I therefore particularly point out and distinctly claim as myinvention: v
1. In a continuous method for the purification oi a polymer of a vinyl aromatic compound, the steps which consist in dissolving the impure solid polymer by exposing it to the rapors and reflux of a boiling solvent, precipitating the polymer by adding the resultant solution in drop-wise manner to a liquid non-solvent for the polymer which is miscible with said solvent, the mixture being stirred during this addition, separating the liquid mixture of solvent and non-solvent from the precipitate, and distilling the liquid nonsolvent from the solvent while vaporizing and refluxing the latter through a bed or impure solid polymer, whereby additional polymer is dissolved.
2. In a method for the purification of a polymer of a vinyl aromatic compound, the step of gradually adding in dropwise manner and with stirring a solution of the polymer to a liquid non-solvent tor the polymer which is miscible with the solvent in said solution, whereby the polymer is precipitated in granular form 3. In a method for the purification of a poly mer of a vinyl aromatic compound, the steps of dissolving the impure solid polymer by contacting it with the vapors and reflux of a boiling solvent, adding the resultant solution in dropwise manner to a lower aliphatic alcohol while cipitated polymer and evaporating residual liquid therefrom.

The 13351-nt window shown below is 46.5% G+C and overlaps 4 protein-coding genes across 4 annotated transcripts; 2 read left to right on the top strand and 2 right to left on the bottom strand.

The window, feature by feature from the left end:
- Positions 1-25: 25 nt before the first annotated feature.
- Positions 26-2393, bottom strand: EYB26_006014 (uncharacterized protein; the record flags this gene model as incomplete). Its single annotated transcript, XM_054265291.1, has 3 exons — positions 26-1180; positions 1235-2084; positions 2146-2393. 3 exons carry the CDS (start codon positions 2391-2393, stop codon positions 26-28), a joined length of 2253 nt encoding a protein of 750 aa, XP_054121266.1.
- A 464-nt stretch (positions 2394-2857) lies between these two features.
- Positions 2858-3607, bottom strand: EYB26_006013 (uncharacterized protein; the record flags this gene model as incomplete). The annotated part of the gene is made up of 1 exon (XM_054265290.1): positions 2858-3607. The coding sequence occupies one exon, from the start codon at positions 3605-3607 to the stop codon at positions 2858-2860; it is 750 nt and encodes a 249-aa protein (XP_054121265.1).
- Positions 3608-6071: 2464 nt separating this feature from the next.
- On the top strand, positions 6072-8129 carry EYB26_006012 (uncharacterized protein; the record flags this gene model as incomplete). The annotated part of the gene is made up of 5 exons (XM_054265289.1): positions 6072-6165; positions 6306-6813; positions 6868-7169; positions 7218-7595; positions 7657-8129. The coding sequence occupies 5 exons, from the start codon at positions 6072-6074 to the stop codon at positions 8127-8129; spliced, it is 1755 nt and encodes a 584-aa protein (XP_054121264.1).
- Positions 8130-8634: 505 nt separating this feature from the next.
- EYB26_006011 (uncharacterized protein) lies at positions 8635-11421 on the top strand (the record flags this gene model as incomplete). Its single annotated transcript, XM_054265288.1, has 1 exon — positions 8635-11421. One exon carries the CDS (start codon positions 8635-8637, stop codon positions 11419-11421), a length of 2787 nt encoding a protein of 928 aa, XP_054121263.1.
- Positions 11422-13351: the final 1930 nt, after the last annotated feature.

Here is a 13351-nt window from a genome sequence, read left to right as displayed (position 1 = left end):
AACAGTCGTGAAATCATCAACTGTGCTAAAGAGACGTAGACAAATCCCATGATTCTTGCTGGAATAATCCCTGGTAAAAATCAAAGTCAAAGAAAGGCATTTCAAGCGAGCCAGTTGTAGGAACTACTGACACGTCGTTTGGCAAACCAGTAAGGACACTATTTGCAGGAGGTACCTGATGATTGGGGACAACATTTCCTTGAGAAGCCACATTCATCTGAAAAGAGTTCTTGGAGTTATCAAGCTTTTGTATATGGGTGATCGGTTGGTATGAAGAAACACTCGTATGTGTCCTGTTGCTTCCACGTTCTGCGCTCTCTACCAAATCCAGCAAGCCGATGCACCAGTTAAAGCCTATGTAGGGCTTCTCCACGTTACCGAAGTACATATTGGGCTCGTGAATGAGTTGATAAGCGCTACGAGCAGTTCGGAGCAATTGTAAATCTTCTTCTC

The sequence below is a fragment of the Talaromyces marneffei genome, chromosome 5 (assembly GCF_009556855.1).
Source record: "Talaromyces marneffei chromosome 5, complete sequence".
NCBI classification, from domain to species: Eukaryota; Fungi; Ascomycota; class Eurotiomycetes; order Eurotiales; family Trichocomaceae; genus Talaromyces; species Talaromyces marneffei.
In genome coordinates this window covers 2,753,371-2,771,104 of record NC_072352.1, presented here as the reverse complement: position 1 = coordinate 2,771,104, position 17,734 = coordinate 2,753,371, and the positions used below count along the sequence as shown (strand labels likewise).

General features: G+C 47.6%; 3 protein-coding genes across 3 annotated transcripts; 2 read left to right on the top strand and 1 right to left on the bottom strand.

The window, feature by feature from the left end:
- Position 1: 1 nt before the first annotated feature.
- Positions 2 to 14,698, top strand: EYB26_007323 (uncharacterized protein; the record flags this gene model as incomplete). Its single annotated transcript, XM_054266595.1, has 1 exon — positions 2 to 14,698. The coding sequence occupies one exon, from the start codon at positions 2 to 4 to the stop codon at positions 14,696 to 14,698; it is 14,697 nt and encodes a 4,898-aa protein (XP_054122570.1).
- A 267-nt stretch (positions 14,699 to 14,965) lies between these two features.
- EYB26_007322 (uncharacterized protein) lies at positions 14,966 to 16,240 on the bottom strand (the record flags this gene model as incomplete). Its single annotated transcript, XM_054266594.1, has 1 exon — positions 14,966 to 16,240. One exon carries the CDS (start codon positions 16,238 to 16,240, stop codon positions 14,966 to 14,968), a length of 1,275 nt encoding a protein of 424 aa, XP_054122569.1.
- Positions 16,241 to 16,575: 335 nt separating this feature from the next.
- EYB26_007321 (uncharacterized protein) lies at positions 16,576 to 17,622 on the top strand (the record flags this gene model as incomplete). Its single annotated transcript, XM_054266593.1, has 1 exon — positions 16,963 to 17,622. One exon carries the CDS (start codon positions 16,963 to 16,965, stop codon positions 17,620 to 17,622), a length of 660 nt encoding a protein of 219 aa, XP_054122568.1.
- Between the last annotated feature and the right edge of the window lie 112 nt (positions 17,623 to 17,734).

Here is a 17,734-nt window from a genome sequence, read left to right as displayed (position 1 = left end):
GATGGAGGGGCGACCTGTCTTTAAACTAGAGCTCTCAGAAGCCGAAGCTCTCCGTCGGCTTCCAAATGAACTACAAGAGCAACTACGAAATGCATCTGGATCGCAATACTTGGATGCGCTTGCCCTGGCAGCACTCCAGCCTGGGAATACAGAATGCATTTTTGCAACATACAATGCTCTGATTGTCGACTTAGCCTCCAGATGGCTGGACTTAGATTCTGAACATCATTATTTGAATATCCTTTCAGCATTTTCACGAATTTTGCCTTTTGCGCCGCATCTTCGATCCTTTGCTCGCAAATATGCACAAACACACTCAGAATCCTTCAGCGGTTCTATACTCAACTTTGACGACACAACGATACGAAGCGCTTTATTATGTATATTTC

4. In acontinuous method for the purification of polystyrene, the steps which consist in dissolving the impure solid polystyrene'by contacting it with the vapors. and reflux ot a boiling solvent, precipitating the polystyrene by adding the resultant solution in drop-wise manner to a lower aliphatic alcohol while stirring the latter. separating the precipitated polystyrene and evaporating residual liquid therefrom.
5. In a method tor the purification of polystyrene, the step or adding a solution of the stirring the latter, whereby the polymer is pre- 39 cipitated in granular form, separating the prepolymer in drop-wise manner to a lower aliphatic alcohol while stirring the latter, whereby the polymer is precipitated in granular form.
8. In a continuous method for the purification of a polymer of a vinyl aromatic compound, the steps which consist in dissolving the impure solid polymer in a solvent, precipitating the polymer by adding the resultant solution in dropwise manner to a liquid non-solvent for the polymer which is miscible with said solvent. the mixture being stirred during this addition, separating the liquid mixture of solvent and non-solvent from the precipitate, and distilling the liquid non-solvent from the solvent while vaporizing and refluxing-the latter through a bed oi impure solid polymer, whereby additional polymer is dissolved.